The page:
Rell Proposes Moratorium On Residential Foreclosures
KENNETH R. GOSSELIN
November 21, 2008
With Connecticut apparently headed toward a deeper recession than first thought, Gov. M. Jodi Rell is proposing a six-month moratorium on all residential foreclosures, as well as protection for some tenants whose landlords are in foreclosure.
The proposals require legislative approval, and it's unclear whether they will be considered in a special session Monday, when the lawmakers plan to tackle the state's budget deficit.
"The governor would love to have it taken up as soon as possible," Rell spokesman Rich Harris said Thursday. "If not in the special session, then it will be at the top of her agenda in January."
The proposals are part of what Rell said is a three-point legislative plan to protect homeowners and renters caught in the state's housing downturn. It also includes $25 million in federal aid to cities and towns that will be used to buy, fix up and sell foreclosed properties.
The details of the moratorium — an idea that also surfaced in the last legislative session — still need to be worked out, but borrowers would be required to continue paying interest and taxes each month.
As part of her plan, Rell wants to expand the state's new foreclosure mediation program and make participation mandatory when borrowers are fighting to stay in their homes. Currently, borrower participation is voluntary.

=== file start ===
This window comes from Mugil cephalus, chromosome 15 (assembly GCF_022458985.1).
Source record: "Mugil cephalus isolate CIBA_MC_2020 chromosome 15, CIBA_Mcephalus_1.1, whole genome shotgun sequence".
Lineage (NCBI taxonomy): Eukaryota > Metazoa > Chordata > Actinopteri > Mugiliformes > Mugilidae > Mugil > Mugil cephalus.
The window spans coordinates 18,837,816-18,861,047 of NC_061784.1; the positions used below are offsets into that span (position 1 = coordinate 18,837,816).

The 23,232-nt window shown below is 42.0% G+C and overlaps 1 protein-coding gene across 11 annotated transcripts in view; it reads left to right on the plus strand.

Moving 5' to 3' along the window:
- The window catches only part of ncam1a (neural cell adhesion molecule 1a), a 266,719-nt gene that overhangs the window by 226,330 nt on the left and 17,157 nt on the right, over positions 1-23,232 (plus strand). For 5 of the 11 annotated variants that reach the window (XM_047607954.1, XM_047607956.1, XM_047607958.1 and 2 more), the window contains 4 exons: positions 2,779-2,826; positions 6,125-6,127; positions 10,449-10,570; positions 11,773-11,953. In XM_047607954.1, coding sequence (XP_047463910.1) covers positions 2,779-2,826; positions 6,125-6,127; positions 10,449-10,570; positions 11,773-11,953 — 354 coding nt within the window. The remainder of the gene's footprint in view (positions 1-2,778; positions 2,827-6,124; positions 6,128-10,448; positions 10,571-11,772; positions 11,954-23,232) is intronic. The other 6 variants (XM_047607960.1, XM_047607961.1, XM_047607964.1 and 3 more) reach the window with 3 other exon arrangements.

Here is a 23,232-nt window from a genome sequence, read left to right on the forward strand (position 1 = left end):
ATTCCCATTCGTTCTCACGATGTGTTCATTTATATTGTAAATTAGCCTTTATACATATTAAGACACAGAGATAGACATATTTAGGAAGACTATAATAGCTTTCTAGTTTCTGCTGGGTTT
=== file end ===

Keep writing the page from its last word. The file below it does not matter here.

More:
A moratorium could blunt the impact of adjustable-rate mortgages that are resetting to higher rates just as unemployment in the state is expected to accelerate.
Rell's proposal to protect renters would require owners of properties with five or fewer apartments to notify tenants within seven days of a foreclosure or bankruptcy filing.
"These are common-sense protections and precautions that will help Connecticut residents hang on to the greatest single asset most of us will ever have — our homes," Rell said. "They will also ensure that renters are not inadvertently caught up in a financial whirlwind over which they have no control."
Foreclosures in Connecticut are not rising as rapidly as elsewhere in the country. But the state saw the number of filings increase by nearly 18 percent in the third quarter, compared with the same quarter a year ago, according to The Warren Group, a Boston-based real estate analyst.
Harris said the proposals for protecting renters were prompted by news stories about tenants in good standing being evicted because of their landlords' foreclosure, including a case in Hartford that has been taken up by Greater Hartford Legal Aid.
"It's a step in the right direction, but it's a small step," said David Pels, a staff attorney at Legal Aid.
Raphael Podolsky, a housing advocate at the Legal Assistance Resource Center of Connecticut in Hartford, said Connecticut law does not adequately protect tenants in landlord foreclosure proceedings. Typically, lenders who foreclose on properties would rather have them empty because they are easier to sell and free them of responsibilities to tenants.
"The policy of the state ought to be to discourage lenders from emptying buildings after foreclosure," Podolsky said.
Reprinted with permission of the Hartford Courant.
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